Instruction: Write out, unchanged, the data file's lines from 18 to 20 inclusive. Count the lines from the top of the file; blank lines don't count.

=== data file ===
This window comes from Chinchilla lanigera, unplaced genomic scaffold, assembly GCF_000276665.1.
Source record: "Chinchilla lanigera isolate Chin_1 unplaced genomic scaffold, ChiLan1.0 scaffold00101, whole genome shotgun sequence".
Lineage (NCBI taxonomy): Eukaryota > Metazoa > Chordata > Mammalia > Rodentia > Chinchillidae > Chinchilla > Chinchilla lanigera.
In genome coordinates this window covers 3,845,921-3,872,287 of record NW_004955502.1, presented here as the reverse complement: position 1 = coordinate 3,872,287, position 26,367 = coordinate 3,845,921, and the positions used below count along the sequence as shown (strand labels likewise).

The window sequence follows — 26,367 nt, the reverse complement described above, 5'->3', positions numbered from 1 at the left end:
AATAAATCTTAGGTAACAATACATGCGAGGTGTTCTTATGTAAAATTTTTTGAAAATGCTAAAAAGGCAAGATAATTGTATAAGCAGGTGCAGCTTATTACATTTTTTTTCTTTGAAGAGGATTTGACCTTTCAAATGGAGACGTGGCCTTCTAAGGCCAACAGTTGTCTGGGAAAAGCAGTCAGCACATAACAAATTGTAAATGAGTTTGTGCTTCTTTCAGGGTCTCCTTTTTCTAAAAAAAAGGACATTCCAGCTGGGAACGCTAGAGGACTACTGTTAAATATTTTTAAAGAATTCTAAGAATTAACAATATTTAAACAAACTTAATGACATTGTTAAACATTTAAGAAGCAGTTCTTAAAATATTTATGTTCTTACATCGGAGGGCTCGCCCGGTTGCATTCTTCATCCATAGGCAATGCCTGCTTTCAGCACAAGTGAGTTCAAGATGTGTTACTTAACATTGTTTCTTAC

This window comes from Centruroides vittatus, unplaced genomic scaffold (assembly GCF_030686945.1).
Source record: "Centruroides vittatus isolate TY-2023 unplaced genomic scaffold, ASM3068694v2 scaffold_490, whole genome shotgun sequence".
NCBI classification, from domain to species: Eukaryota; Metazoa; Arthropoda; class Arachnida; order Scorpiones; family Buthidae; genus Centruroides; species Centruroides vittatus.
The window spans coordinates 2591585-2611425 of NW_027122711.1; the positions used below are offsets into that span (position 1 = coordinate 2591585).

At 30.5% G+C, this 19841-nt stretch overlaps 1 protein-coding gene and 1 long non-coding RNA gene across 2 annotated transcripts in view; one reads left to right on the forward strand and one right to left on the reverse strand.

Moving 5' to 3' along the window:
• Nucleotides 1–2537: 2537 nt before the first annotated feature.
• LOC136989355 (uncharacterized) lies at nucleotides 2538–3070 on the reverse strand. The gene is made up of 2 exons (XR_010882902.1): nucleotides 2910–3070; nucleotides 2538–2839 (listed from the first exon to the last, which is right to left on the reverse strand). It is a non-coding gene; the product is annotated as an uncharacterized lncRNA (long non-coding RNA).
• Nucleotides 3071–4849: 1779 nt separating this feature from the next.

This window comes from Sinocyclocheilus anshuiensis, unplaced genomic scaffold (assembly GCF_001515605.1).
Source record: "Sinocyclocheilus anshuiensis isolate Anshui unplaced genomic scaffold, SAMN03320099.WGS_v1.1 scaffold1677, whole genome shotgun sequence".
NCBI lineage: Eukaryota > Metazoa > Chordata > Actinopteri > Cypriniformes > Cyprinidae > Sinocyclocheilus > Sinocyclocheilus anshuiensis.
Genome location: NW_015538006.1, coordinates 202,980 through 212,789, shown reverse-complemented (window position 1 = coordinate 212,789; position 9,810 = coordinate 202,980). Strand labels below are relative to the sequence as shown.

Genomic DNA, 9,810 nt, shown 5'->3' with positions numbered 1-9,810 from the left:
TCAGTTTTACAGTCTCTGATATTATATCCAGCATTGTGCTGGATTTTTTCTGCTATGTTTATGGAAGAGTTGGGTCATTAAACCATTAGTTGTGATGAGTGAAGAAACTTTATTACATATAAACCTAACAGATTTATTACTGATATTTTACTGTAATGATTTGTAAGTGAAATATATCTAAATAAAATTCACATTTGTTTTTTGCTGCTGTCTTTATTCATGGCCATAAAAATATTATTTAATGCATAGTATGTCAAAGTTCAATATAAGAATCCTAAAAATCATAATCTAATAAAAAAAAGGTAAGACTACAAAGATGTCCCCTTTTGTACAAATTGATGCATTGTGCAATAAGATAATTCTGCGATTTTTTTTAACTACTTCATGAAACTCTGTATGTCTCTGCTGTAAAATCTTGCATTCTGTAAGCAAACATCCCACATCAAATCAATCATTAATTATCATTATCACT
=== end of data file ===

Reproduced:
NCBI lineage: Eukaryota > Metazoa > Chordata > Actinopteri > Cypriniformes > Cyprinidae > Sinocyclocheilus > Sinocyclocheilus anshuiensis.
Genome location: NW_015538006.1, coordinates 202,980 through 212,789, shown reverse-complemented (window position 1 = coordinate 212,789; position 9,810 = coordinate 202,980). Strand labels below are relative to the sequence as shown.

Genomic DNA, 9,810 nt, shown 5'->3' with positions numbered 1-9,810 from the left: